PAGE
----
Amyotrophic lateral sclerosis (ALS), more commonly known as Lou Gehrig’s disease, is another “idiopathic” neurological disorder. ALS was first identified a few years after mercury/silver fillings came into common use. The clinical picture is quite interesting when considered in light of the documented neurotoxicity of mercury and the potential for neurotoxicity frommercury/silver fillings, often referred to as amalgam. Like MS, some people with ALS havefound that their condition improved dramatically upon the removal of their amalgam fillings.Others have not improved which may be the result of poor technique resulting in high exposure tomercury during the removal process or they may be genetically a non-excreter of mercury. The correlation to mercury exposure was first suggested by Brown in 1954.
A 1961 study of eleven cases of chronic mercurialism from consumption of bread treatedwith a mercury-containing fungicide presented neurological symptoms akin to ALS with somemore closely resembling progressive muscular atrophy. The paper concluded:
1. Since the same causative factor was operative in all these cases, it would appearthat amyotrophic lateral sclerosis and progressive muscular atrophy are probablynosologically identical.
2. Amyotrophic lateral sclerosis should not be considered a disease entity butrather a syndrome of variable etiology.
3. Chronic mercurialism is a possible etiologic factor in amyotrophic lateral sclerosis.” (emphasis added)” 
A 1978 report by Barber is also noteworthy. This involved two employees in a mercuryoxide manufacturing plant who developed previously non-existent neurological symptomsresembling that of ALS. An additional nineteen employees precipitously developed signsand symptoms which may be regarded as the early onset of a symptom complex of mercuryintoxication that would likely have progressed to the ALS-like syndrome if the progression hadnot been interrupted by removal of the individuals from exposure to mercury. All symptoms,signs, and laboratory findings returned completely to normal after approximately three months ina mercury free work environment.
In 1983 the Journal of the American Medical Association reported of a 54-year-oldman with symptoms resembling ALS after a brief but intense exposure to elemental mercurywhich resolved shortly thereafter, as his urinary mercury levels fell. This man who hadbreathed mercury vapor while “salvaging the liquid mercury from industrial-grade thermometers”developed symptoms so similar to that of ALS that his neurologists gave him a “presumptivediagnosis of ALS.” The man’s physicians confirmed his exposure to mercury with a urine test”several weeks” after his exposure, which registered 99 micrograms of mercury per liter of urine,an alarmingly high concentration. Two months later, the man had recovered nearly completely.His “neurological findings were completely normal.” His urine test indicated his mercury levelhad dropped to 29 micrograms, which is still much higher than the norm of 4 to 5 micrograms perliter. And “several weeks” later his mercury level had fallen to only 8 micrograms.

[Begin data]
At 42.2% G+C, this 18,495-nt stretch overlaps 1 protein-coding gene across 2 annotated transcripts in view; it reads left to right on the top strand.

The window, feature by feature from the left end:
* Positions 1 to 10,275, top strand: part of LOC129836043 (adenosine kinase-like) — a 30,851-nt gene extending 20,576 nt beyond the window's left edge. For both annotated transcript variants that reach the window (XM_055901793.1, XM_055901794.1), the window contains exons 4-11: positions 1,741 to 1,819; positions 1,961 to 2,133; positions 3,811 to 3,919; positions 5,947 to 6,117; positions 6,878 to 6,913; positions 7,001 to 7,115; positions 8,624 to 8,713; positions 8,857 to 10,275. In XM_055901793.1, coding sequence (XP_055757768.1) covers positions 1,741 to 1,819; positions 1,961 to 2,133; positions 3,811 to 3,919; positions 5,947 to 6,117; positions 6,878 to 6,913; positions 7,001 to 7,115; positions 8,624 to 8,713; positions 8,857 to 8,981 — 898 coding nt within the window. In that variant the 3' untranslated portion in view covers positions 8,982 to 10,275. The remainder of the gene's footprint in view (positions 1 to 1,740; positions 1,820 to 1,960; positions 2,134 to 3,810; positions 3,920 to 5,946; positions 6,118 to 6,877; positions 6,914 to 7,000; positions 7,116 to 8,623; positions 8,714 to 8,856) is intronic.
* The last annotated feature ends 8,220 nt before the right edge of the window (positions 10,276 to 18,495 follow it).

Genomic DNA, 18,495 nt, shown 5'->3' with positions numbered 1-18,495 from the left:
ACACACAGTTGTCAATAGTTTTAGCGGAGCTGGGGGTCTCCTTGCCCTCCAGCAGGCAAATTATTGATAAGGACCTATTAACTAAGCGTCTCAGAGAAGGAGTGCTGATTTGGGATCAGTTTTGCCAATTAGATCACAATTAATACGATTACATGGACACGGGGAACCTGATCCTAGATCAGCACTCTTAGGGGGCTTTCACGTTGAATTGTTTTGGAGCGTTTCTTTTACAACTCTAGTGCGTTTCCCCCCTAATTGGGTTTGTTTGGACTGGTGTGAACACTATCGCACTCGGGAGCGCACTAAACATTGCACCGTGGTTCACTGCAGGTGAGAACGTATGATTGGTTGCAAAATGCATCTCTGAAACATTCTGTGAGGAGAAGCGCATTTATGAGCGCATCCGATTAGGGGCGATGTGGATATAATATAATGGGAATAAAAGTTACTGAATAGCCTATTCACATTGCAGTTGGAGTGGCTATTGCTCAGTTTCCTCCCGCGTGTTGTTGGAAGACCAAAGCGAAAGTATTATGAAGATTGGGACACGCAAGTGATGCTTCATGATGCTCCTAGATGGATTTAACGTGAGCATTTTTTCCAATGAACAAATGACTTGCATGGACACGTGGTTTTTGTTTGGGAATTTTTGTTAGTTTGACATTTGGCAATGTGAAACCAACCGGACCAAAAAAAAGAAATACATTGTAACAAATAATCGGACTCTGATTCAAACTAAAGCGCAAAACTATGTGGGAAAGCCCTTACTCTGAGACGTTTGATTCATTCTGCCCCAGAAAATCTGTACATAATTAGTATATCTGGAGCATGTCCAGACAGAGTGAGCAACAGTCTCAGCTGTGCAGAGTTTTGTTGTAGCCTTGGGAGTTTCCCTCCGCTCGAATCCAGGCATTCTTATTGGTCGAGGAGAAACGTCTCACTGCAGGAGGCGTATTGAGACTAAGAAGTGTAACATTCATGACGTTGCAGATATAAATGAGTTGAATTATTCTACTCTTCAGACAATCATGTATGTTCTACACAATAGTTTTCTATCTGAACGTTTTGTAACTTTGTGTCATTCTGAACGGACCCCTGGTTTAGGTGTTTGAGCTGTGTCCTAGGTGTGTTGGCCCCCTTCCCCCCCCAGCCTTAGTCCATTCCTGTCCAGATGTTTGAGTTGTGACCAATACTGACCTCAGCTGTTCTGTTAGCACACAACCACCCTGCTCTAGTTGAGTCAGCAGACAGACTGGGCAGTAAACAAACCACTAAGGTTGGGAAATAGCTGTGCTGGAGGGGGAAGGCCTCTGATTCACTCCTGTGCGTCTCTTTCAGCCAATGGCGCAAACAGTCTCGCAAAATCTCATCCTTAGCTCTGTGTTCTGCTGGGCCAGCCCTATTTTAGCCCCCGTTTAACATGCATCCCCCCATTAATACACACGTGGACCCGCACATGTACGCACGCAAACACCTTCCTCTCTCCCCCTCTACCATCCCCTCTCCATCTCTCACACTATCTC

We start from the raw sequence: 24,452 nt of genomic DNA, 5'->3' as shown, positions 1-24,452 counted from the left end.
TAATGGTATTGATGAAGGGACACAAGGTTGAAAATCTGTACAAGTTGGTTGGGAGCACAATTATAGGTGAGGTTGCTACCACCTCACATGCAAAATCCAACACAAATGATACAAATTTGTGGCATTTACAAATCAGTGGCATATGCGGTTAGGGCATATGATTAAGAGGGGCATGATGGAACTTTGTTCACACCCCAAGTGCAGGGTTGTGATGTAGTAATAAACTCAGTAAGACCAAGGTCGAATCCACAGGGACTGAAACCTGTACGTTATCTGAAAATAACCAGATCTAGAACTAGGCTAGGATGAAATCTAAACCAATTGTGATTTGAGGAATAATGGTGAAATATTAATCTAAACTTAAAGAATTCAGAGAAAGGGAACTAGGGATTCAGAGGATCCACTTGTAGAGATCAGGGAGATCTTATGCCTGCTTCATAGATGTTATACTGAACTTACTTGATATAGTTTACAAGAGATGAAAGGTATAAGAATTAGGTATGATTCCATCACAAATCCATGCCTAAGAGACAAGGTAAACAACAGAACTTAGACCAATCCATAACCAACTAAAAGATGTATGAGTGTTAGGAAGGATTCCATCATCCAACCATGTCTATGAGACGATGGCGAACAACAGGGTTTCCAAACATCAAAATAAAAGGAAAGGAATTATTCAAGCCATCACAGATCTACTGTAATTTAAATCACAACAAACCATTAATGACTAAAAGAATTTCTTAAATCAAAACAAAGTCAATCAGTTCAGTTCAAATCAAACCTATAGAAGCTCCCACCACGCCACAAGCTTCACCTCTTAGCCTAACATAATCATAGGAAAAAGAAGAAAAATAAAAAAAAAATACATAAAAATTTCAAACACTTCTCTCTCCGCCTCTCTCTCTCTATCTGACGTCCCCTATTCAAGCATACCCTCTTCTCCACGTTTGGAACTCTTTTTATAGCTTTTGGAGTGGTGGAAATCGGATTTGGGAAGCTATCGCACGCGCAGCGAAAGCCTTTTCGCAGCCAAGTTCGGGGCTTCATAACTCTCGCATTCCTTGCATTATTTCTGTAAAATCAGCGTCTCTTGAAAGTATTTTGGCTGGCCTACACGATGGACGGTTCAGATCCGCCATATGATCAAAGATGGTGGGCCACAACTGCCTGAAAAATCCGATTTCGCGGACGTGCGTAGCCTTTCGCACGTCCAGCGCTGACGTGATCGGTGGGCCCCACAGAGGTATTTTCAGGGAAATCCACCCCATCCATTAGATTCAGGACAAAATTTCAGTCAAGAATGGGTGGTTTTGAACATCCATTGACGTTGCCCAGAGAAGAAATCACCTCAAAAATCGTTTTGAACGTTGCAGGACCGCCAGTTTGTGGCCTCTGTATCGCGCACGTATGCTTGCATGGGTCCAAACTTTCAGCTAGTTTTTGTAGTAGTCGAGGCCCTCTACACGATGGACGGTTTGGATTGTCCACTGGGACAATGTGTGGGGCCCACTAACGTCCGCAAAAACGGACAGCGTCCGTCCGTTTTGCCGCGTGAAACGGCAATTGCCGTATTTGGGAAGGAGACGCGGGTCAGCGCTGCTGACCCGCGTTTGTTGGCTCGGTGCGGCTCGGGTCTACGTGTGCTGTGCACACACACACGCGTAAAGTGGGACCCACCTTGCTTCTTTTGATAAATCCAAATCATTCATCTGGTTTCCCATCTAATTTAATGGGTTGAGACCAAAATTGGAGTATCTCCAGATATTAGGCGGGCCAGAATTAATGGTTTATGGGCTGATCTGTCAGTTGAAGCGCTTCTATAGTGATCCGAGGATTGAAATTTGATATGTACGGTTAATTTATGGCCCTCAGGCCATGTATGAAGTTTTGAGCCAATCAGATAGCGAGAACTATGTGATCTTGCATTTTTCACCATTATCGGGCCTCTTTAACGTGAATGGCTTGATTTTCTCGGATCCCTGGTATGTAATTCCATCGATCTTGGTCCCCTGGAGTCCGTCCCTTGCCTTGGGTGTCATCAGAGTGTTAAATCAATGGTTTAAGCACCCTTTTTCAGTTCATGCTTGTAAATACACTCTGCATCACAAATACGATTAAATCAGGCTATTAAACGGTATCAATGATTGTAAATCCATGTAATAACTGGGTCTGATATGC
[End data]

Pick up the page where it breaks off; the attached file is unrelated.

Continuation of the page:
A 1989 a Japanese study was done on ALS victims in the vicinity of the biggest mercury mine in Japan. That study found mercury at higher levels in ALS victims than in controls. Theyfollowed this with a study in 1990 which compared the mercury and selenium content in the hairof thirteen (13) ALS cases using neutron activated analysis and concluded that mercury with a low content of selenium might be one of the environmental factors.
There are other studies indicating a connection between mercury and ALS, a casereport describing recoveries from ALS after the removal of mercury/silver fillings, andanother case report of ALS developing after the accidental injection of mercury. A 1990 study in the U.S. also involved neutron activated analysis of the brain, spinal cord, blood cells,serum, and nails of ALS victims compared to controls. Imbalances were detected in a numberof trace and minor abundance elements in the tissue of ALS patients and more widespreadchanges were noted in the concentrations of mercury. The authors cautioned that the variation inmercury concentrations need not necessarily indicate active toxicity, as it could merely representan enlarged pool of detoxified mercury or perhaps a labeling of a specific cellular ligand bymercury in ALS.
Unlike MS there are not many adverse reaction reports to the FDA involving ALS and the removal of mercury silver fillings and it is very important to note there are individuals who have ALS and have never had mercury/silver fillings. So while mercury may be one cause of ALS as the foregoing suggests, it certainly is not the only one.
Despite this considerable evidence linking ALS and mercury, the NIH has refused to fund further research into mercury as a possible cause of this tragic disease which disables and–usually within two to five years– kills five thousand Americans each year.